January 25, 2010 | David F. Coppedge

Aliens Invade Science News

What are aliens doing in science news reports?  There is no evidence they even exist.  That has not hindered some scientists from speculating.  BBC News reporters Pallab Ghosh headlined an entry “Astronomers hopeful of detecting extra-terrestrial life,” and adorned it with a Hollywood-style alien corpse.  The article highlighted the optimism of Lord Rees, the president of the Royal Society and Astronomer Royal of Britain, who thinks we are getting close to discovering alien life.  And whatever the discovery shows them to be, “It would change our view of ourselves and our place in the cosmos.
    Frank Drake of SETI fame was also given very good press by the BBC News for finding nothing for 50 years.  Drake was praised for inventing an equation that, to evaluate, would require knowledge of several factors that are beyond observation or measurement.  Reporter Jonathan Amos focused on what our reactions would be if we discovered aliens.
    New Scientist went even further and speculated on what aliens will look like.  Reporter Stephen Battersby acknowledged there is no evidence for “Tentacled monsters, pale skinny humanoids, shimmery beings of pure energy… When it comes to the question of what alien life forms might look like, we are free to let our imagination roam,” he said.  “The science-in-waiting of extraterrestrial anatomy has yet to acquire its first piece of data, so nobody knows what features we will behold if and when humans and aliens come face-to-face.  Or face to squirmy something.”  From there, various astrobiologists and origin-of-life researchers weighed in with their imaginative speculations.  Stephen Benner thought life might be built on alien chemistry.  Battersby speculated about life in our solar system.  “In our eyes, the Titanians might seem pretty laid back.  At around 93 kelvin, Titan’s seas are very cold and that makes chemical reactions super slow.” Dirk Schulze-Makuch (U of Washington) who said, “Things could be very slow-moving and slow-growing.  The lifetime of such an organism may be 10,000 years, or perhaps as much as a million.”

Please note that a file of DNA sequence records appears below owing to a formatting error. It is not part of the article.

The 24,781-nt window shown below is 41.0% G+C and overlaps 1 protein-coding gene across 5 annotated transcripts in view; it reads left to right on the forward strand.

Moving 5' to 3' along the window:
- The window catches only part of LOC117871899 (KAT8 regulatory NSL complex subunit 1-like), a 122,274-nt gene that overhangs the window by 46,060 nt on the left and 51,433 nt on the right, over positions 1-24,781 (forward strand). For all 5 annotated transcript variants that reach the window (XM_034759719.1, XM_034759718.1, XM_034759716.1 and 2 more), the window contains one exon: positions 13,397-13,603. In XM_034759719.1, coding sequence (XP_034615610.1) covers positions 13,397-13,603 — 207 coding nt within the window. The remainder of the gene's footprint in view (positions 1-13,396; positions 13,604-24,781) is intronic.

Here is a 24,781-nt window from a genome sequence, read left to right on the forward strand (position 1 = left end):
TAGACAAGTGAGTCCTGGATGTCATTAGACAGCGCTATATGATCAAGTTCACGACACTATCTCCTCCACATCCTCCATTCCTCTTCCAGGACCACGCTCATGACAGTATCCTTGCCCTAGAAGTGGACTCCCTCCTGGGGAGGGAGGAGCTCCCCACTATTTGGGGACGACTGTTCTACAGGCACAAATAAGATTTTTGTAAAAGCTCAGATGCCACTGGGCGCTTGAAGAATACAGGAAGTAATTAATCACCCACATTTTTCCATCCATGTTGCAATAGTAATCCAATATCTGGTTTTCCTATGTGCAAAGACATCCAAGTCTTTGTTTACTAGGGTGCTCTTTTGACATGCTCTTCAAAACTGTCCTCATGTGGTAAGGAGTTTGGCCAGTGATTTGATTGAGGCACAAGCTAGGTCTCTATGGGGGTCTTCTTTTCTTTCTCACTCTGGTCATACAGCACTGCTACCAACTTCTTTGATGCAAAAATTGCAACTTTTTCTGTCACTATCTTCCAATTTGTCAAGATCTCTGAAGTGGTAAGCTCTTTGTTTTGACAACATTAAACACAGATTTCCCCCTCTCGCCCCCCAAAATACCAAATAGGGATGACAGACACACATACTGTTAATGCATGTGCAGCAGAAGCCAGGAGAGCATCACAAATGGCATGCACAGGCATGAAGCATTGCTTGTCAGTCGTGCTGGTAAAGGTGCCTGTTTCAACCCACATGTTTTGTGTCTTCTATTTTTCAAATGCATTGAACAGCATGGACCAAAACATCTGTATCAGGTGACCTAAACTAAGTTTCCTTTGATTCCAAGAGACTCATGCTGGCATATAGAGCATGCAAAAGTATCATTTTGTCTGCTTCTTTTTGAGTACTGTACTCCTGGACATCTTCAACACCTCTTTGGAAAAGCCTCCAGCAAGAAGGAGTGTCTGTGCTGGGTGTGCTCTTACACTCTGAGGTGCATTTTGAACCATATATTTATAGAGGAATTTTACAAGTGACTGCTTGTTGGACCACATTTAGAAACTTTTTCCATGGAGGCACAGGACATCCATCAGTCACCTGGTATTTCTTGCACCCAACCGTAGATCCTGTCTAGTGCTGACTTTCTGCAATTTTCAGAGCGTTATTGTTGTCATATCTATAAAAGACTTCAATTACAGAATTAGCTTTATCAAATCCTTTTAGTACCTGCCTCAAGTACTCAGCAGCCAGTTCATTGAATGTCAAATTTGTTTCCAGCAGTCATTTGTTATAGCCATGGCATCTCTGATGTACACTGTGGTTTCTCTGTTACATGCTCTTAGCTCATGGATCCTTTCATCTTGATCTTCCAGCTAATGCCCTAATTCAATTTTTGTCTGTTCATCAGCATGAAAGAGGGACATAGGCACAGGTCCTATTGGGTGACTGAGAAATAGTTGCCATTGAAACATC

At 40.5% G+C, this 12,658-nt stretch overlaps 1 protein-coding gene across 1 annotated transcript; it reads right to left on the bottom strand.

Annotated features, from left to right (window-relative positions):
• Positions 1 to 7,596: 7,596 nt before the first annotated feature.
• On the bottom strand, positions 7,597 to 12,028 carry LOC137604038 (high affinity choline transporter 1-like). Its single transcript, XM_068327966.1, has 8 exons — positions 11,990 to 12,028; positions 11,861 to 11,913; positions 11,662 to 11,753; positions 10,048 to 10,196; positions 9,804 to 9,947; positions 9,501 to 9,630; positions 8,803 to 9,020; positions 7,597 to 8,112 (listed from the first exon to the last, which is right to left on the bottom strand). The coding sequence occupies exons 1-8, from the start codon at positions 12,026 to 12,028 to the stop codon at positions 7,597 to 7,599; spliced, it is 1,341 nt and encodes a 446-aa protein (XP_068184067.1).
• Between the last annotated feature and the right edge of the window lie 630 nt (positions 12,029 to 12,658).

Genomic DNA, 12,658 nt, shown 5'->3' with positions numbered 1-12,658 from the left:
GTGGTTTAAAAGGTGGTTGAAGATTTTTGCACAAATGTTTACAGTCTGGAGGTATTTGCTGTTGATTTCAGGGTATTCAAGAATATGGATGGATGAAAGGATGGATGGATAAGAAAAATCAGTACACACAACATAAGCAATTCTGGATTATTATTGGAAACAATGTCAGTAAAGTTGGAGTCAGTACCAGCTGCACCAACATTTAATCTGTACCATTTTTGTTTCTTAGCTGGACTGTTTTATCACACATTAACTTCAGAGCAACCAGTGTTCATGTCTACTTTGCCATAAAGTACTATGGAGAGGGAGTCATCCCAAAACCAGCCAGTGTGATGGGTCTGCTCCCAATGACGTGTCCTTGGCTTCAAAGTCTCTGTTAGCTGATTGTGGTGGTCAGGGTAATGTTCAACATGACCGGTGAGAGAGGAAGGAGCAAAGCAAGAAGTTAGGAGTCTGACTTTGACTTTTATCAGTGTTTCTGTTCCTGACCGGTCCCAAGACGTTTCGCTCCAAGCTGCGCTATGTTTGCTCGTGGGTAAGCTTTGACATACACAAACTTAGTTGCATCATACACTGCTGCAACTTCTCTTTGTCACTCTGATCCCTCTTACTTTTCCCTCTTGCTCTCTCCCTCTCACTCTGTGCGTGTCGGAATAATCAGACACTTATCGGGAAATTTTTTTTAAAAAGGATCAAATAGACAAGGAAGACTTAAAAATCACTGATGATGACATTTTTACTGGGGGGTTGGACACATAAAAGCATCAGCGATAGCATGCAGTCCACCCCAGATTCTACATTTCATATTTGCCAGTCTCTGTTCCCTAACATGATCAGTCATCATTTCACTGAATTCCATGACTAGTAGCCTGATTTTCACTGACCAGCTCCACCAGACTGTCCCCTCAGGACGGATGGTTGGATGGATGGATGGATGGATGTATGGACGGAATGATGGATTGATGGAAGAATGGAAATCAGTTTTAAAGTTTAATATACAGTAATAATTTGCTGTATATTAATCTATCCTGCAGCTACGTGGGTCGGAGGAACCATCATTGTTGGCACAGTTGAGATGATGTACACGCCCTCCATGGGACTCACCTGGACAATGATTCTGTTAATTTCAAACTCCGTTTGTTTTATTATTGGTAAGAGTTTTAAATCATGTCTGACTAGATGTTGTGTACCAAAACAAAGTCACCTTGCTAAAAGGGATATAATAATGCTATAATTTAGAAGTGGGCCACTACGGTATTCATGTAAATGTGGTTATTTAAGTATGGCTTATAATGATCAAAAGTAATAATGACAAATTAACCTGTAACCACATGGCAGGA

Battersby switched over to SETI and let his imagination run loose: “Even without knowing the details of their chemistry or habitat, it is possible to hazard a few guesses,” he said.  He used “convergent evolution” to speculate that aliens might look like us, and even put English words in their mouth. 

So if our aliens come from a planet with a range of habitats not too different from those on Earth, they might well have some of the same characteristics.  A well-lit world like ours would probably produce beings with eyes – so maybe a recognisable face after all.  And our cosmic correspondents would presumably need some manipulating organs to fiddle with the nuts and bolts of their technology.  They might even have hands, but then again why not a prehensile tail or a trunk instead?  “Maybe it’s an antenna, maybe a tentacle,” says [Lynn] Rothschild [NASA Ames].  “Maybe an octopus would look at us and think ‘How can you expect this organism to develop technology with its two clumsy front limbs?’”

While we’re speculating, let’s not let empiricism get in the way.  They might even be machines; or “we might find tentacled monsters, pale skinny humanoids, shimmery beings of pure energy….”  At least we can take comfort in the probability that the aliens are green – that is, environmentalists.  The NASA Astrobiology Institute (NAI) tells us, for good or for ill, “Astrobiology Opens Pandora’s Box.”  Pandora has improved her reputation since the movie Avatar.  “Lisa Kaltenegger from NAI’s MIT team discusses exoplanets and science fiction with CNN World, noting that it’s likely many moons such as Avatar’s Pandora exist, and we’re that much closer to finding them with NASA’s Kepler mission.”  Actually, Pandora does exist.  It’s a little bitty moon inside Saturn’s F-Ring (see Planetary Photojournal).  But since this is an article about Astrobiology, the implication is that where big-world Pandoras of the Avatar kind form, Pandorans – environmentally-friendly sentient communicators – are sure to emerge.  Why?  Because evolution is a force throughout the universe.  Whether green sentient slime or general electric beings of pure energy, it good things to life.
    For more on SETI speculation, see the 10/31/2009 entry. 

If this is New Scientist, don’t ask what New Rationality is supposed to be.  Can you imagine the reaction of these “scientists” if theologians or historians were to flip out in unsubstantiated imagination like this?  This is nothing but Darwinism, with all its silly concoctions like “convergent evolution” (01/26/2010) projected into space.  They call it “science-in-waiting.”  Gnomology could be called that, too (09/01/2009, 09/17/2008, 04/21/2008, and 03/16/2008 commentaries).  Let’s throw in alchemy, astrology and natural magic.  After all, no data are needed, and those “sciences” actually had more to work with.  While the alien hunters are speculating in Fantasyland pretending to be scientists, maybe they could tell us how many aliens made of pure energy could dance on the head of a pin.

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